I'm in desperate need of memory. I bought the 3930K with 48GB as soon as it was released. If the 3820 was available then I would have gotten it and saved the cash for more memory. I guess this chip is useful for those just looking for SB-E features like 8 slot 4 channel memory or the PCI-E channels.
  • Taft12 - Sunday, January 1, 2012 - link

    One day guys like you will learn Xeon/Opteron workstation platforms exist and really aren't all that expensive.
  • futurepastnow - Thursday, December 29, 2011 - link

    #4: You need a new PC right now and can't afford a 6-8 core CPU but would like to upgrade later.
  • hechacker1 - Thursday, December 29, 2011 - link

    Somewhat true. I have an i7 920, and would love to upgrade to a Gulftown 6-core now that is considered old.

    However, the price isn't coming down. It seems to be stuck at around $550 despite lower priced 4 core processors performing better at low threaded benchmarks.

    So it may make sense to just pay the price for the 6 core version if you really need it. Unless you are ready to go very long term in waiting for the price to come down.

    I imagine when Ivy-E comes out (with 8 cores?) perhaps then the old 6-core processors will finally get real cheap.
  • piroroadkill - Monday, January 2, 2012 - link

    Unlikely. This upgrade path is ridiculous - it gives you a 4 core CPU that is effectively a wasted investment, hoping that the 6 cores come down.

    Go check out the best CPUs in socket 775 - Q9550, Q9650, and maybe the fabled Q9550S with its lower TDP.

    These things are still ridiculously expensive, and won't budge because people want the best on their old platform.
  • CW1 - Thursday, December 29, 2011 - link

    "This also really provides that budget friendly high-end part for X79, basically the successor to the i7-920 for entry level enthusiasts. X79 still has its glaring omissions (USB 3.0, limited SATA6G, no Thunderbolt etc) but the 3820 makes it look better compared to SB and even IB."

    The 3820 is essentially the Sandy Bridge's i7-920. With what benchmarks I can find, it appears the 2600 runs around 10% faster than the i7-920 and with the 3820 running a few % faster than the 2600, I just don't see good reason to upgrade my aging i7-920 just yet. Perhaps we can convince Anand to compare the i7-920 to the new 3820...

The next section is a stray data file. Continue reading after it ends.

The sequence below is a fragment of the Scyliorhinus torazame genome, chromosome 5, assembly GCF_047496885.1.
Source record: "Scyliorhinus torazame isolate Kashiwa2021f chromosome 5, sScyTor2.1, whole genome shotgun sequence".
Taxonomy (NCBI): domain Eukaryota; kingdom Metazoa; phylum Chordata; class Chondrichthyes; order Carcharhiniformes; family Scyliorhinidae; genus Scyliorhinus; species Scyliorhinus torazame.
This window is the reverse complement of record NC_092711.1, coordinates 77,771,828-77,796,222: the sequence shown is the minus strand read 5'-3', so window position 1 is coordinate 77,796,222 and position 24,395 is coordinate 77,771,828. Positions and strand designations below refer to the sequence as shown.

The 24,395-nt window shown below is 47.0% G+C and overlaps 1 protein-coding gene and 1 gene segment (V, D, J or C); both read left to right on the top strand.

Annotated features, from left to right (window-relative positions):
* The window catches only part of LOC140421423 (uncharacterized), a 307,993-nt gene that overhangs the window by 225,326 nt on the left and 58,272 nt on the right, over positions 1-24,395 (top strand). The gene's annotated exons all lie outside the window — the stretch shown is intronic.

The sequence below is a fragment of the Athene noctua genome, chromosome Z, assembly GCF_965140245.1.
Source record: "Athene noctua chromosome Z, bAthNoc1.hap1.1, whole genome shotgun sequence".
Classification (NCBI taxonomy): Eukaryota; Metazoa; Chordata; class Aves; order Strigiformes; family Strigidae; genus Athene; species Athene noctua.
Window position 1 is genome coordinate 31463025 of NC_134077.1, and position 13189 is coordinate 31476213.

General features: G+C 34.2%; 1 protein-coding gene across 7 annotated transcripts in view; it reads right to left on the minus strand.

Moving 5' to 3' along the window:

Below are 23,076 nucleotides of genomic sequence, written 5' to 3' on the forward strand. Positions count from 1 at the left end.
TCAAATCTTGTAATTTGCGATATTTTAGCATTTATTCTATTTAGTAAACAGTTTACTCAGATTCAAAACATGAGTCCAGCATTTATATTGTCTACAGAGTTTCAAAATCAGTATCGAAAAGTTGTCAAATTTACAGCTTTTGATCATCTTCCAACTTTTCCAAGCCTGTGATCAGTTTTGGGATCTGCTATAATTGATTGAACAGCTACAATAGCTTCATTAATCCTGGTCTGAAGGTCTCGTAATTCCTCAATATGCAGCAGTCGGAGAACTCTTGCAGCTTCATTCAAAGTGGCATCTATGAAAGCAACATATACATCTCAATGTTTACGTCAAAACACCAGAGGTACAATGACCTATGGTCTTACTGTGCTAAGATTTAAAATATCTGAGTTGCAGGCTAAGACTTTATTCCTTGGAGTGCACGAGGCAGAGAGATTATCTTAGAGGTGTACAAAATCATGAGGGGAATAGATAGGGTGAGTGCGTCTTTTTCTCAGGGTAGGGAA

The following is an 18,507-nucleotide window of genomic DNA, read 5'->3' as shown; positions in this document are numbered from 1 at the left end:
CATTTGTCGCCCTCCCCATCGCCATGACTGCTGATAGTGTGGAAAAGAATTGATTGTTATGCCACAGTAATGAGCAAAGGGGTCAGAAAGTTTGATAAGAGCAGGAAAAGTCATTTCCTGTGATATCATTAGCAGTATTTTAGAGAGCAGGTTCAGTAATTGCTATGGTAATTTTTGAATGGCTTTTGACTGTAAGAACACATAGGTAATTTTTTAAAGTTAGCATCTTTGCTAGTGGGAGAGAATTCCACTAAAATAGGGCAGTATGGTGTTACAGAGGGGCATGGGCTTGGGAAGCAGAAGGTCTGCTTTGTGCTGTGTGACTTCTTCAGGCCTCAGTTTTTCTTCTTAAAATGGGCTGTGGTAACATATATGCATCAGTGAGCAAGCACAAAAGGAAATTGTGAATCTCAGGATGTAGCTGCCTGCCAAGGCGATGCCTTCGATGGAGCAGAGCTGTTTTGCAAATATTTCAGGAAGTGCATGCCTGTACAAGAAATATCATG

Sure, 32gb of memory would be great! The cost of that memory is a large page file size and a large hibernation size. Using recommended page file size, that's 64gb of precious SSD space!!
  • hechacker1 - Thursday, December 29, 2011 - link

    I know it's possible to easily relocate the swap file, but I think you're right, you can't easily move the hiberfil.sys.

    But then I rarely hibernate my desktop PC. It goes into S3 sleep, which is IMHO, good enough. Unless you are prone to frequent power outages.
  • peterfares - Thursday, December 29, 2011 - link

    Manually set the page file size then. There is no need to waste all that space on a page file that will rarely get used. I have 8GB in my laptop with a 128GB SSD. I set the page file to only 2GB.
  • CW1 - Friday, December 30, 2011 - link

    Yeah, that's why I said "recommended". Although I've got 12gb ram and still have my page size set to 12gb. When my SSD starts running low on space I'll shrink it down.

    You could relocate the pagefile to a differnet drive, but it's something you'd want on an SSD. :)

    Regardless, Intel hasn't provided any real incentive to upgrade my i7-920. I was really hoping that SandyBridge-E would be my next upgrade (I've got the itch!), but it looks like Ivy Bridge will be it.

    Unfortunately, this appears a result of no real competition for Intel other than within itself. There's nothing to push the price of performance down. AMD has become all but forgotten. Unless they make a big splash in the CPU market their market share will continue to dwindle. It's unfortunate...all my machines have switched to Intel...the last AMD was a x2 250 for my htpc. With Sandy Bridge, I finally upgraded that machine so I could use the onboard GPU.
  • dj christian - Thursday, January 5, 2012 - link

    You shouldn't shrink the pagefile when your's SSD is running low on space. Trust me!